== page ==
Misguided Policies the World over Are Slowly Killing the Open Internet

We must defend the Internet whenever there are threats, whether they come from a country, a corporation, or a misguided policy.

Misguided Policies the World over Are Slowly Killing the Open Internet
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Wherever we live, there is plenty to be afraid of. Wars are raging on. Authoritarians are on the rise. The climate is changing so fast that we are unable to keep up. And yet, we seem unable to do anything about it. With all that on our minds, it is not surprising another threat is being overlooked: the global drift toward “splinternet.”

“Splinternet” is a word for the loss of the single, globally connected, and decentralized Internet. Our experience of a single resource is fragmenting into separate networks controlled by governments or corporations. We need to stop it.

China’s connection to the Internet has long been vastly different from the online experience elsewhere. The Internet in China is tightly controlled through central operation and the so-called “Great Firewall.” Many parts of the global Internet cannot be reached from China, yet this way of operating seems to attract the interest of other governments.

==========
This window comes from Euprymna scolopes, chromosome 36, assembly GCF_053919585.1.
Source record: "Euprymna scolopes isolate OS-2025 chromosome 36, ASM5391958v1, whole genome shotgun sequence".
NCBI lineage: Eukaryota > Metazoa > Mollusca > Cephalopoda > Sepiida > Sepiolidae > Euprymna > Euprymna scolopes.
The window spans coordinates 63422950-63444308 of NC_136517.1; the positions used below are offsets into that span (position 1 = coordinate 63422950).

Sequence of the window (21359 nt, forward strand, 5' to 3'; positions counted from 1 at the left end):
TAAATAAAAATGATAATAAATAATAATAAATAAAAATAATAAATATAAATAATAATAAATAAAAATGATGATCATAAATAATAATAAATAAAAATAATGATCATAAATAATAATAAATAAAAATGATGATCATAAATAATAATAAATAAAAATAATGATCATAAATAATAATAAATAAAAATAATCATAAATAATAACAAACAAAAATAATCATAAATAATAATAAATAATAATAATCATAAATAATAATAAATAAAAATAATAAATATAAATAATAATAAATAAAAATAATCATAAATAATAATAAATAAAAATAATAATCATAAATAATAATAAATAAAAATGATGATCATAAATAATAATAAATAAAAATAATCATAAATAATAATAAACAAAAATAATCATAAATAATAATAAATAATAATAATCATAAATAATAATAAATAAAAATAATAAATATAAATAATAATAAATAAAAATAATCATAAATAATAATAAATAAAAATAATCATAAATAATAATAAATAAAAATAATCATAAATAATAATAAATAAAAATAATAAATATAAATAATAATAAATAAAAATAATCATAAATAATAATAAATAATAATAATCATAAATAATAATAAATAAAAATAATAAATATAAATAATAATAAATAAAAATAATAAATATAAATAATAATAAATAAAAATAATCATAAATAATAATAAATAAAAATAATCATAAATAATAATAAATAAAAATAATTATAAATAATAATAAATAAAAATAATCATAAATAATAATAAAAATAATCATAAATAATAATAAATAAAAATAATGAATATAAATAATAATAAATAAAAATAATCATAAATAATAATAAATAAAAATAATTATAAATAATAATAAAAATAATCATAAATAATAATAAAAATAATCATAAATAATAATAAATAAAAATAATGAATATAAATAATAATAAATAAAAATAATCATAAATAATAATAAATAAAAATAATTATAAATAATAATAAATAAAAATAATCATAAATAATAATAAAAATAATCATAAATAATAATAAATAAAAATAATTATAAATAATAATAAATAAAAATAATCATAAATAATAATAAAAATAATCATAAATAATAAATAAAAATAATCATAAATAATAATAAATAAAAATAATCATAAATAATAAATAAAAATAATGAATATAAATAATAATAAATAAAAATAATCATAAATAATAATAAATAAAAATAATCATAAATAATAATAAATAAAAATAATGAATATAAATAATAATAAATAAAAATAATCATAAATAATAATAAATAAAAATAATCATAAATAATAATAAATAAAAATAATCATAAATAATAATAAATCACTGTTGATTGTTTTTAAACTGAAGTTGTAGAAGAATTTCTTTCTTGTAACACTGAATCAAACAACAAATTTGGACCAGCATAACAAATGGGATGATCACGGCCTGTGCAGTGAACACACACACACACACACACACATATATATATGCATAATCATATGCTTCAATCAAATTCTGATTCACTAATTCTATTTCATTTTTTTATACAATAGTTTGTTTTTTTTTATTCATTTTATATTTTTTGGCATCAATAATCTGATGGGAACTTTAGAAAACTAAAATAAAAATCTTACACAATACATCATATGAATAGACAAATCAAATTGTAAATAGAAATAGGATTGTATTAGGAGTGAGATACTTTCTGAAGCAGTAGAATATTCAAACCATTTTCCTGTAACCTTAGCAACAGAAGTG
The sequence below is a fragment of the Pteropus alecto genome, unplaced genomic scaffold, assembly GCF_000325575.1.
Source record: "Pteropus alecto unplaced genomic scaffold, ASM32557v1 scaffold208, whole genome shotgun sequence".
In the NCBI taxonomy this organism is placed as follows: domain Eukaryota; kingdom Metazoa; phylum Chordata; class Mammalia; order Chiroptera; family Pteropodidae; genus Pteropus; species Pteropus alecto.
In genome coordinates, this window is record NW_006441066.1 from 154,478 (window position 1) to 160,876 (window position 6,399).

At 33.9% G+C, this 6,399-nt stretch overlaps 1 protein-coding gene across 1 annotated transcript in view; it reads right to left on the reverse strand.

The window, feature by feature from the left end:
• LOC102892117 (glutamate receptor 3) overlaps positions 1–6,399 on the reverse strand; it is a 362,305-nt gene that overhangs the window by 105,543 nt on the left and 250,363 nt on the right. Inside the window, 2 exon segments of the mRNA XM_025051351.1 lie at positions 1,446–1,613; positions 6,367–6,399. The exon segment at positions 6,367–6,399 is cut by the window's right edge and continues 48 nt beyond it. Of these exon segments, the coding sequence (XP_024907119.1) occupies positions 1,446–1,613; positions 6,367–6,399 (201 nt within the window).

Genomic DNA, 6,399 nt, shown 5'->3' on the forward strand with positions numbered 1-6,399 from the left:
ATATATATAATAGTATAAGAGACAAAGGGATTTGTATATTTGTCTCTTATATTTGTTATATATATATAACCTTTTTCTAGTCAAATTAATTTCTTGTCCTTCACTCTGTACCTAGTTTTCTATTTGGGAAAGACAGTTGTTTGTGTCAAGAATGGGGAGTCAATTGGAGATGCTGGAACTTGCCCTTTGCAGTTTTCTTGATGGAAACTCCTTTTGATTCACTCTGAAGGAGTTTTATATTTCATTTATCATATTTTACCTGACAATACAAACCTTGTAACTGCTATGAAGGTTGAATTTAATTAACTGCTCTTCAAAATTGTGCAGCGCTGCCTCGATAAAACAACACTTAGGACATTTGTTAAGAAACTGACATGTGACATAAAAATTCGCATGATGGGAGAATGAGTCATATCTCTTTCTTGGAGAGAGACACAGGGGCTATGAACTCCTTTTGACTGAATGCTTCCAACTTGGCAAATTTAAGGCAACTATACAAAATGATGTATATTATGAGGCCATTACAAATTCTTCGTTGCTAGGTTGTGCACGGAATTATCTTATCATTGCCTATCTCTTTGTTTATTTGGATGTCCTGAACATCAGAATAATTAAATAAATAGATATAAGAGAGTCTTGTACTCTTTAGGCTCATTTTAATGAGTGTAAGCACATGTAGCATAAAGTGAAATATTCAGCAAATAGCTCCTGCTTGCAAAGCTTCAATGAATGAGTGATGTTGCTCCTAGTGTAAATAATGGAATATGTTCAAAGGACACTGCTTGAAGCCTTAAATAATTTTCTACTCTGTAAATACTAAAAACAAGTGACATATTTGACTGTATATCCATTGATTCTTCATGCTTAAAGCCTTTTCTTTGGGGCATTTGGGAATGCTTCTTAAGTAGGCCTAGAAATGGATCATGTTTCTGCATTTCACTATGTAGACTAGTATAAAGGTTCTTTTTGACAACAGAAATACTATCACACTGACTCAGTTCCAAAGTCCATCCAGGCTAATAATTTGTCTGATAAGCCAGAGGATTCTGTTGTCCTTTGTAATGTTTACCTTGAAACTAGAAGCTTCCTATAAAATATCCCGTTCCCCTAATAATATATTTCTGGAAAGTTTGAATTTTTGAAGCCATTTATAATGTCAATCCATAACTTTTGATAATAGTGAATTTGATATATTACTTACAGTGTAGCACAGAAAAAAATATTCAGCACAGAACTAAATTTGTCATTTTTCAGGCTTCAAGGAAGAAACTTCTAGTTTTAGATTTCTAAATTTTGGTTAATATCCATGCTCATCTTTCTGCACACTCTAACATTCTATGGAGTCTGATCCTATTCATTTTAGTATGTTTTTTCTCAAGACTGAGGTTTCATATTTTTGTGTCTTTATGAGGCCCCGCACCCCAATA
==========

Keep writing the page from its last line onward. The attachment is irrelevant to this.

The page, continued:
Russia has been attempting to mimic China’s approach for over a decade, through “RuNet.” Russia’s invasion of Ukraine brought greater attention to RuNet because it rerouted existing Ukrainian network connections through Russia in the areas that it occupies.

In Cambodia, a proposed “National Internet Gateway” would manage all local and international online traffic through a centralized government facility, making the Internet far less open for all Cambodians.